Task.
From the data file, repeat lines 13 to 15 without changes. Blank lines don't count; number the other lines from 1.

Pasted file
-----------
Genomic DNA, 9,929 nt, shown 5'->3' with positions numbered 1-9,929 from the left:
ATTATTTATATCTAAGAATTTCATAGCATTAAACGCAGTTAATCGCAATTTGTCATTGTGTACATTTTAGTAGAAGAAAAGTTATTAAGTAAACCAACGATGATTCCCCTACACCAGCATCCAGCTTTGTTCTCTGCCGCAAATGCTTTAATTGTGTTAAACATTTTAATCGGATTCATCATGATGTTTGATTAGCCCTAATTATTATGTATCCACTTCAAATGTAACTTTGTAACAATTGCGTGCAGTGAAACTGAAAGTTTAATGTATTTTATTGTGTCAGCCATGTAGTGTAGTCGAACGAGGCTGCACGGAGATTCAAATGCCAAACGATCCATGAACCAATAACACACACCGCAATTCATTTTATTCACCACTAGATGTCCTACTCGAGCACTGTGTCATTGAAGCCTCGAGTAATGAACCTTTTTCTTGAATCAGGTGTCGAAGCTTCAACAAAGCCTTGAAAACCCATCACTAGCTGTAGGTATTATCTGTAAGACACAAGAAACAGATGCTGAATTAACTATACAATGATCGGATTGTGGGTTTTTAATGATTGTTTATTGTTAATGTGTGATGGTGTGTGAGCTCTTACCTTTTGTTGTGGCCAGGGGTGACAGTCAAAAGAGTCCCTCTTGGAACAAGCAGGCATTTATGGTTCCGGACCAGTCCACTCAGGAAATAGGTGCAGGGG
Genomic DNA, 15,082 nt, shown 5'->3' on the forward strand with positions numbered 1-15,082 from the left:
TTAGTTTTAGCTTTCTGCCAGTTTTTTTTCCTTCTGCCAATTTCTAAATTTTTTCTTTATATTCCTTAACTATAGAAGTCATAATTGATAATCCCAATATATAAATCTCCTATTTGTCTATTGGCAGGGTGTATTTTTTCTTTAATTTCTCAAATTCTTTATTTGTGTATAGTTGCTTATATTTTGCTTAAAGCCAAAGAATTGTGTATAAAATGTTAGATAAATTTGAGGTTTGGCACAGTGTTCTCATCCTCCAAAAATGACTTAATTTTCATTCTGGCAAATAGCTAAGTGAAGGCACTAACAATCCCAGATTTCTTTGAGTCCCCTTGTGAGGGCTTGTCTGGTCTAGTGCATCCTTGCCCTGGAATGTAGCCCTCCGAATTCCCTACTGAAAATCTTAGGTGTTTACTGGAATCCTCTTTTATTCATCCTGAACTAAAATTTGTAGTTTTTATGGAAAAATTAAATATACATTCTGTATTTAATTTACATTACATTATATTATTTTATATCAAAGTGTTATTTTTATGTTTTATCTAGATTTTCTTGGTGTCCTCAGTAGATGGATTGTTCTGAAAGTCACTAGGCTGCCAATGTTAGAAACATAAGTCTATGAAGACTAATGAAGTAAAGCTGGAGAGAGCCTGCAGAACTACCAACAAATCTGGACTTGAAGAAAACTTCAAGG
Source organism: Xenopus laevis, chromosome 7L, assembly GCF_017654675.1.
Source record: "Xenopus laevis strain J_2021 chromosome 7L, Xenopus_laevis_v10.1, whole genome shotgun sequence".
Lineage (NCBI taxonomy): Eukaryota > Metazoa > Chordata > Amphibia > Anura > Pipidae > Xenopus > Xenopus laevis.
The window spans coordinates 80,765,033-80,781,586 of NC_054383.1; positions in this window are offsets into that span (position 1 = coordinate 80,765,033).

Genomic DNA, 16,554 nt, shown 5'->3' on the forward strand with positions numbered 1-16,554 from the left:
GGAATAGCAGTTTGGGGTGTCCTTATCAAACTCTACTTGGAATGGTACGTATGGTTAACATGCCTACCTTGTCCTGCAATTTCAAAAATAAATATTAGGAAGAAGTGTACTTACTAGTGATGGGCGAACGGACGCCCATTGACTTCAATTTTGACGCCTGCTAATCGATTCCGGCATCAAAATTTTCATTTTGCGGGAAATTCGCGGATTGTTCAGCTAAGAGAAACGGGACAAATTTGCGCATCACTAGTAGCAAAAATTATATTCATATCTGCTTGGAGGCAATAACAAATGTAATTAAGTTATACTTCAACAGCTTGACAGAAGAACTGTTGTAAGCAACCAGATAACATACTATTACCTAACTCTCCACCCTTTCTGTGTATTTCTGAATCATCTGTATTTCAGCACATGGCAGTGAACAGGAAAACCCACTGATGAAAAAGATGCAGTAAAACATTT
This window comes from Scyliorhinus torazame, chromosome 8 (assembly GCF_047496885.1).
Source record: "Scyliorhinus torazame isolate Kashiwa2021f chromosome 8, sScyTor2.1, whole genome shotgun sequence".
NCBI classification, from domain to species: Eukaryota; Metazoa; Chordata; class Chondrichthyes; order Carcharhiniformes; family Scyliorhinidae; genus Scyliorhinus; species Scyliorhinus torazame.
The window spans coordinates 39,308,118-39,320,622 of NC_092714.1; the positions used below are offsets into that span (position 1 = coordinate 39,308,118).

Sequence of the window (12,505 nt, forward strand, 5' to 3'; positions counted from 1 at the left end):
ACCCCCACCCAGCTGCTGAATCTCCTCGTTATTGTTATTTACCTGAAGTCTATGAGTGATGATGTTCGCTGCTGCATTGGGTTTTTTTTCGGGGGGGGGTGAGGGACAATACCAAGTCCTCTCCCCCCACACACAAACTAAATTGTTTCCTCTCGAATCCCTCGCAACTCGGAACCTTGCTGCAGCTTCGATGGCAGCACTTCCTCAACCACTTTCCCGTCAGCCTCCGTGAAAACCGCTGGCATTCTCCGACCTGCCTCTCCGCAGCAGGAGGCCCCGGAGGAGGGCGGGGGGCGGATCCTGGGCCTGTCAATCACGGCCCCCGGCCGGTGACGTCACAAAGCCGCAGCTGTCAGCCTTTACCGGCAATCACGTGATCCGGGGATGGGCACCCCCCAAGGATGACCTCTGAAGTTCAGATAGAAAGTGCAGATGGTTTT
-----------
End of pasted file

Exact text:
NCBI classification, from domain to species: Eukaryota; Metazoa; Chordata; class Chondrichthyes; order Carcharhiniformes; family Scyliorhinidae; genus Scyliorhinus; species Scyliorhinus torazame.
The window spans coordinates 39,308,118-39,320,622 of NC_092714.1; the positions used below are offsets into that span (position 1 = coordinate 39,308,118).

Sequence of the window (12,505 nt, forward strand, 5' to 3'; positions counted from 1 at the left end):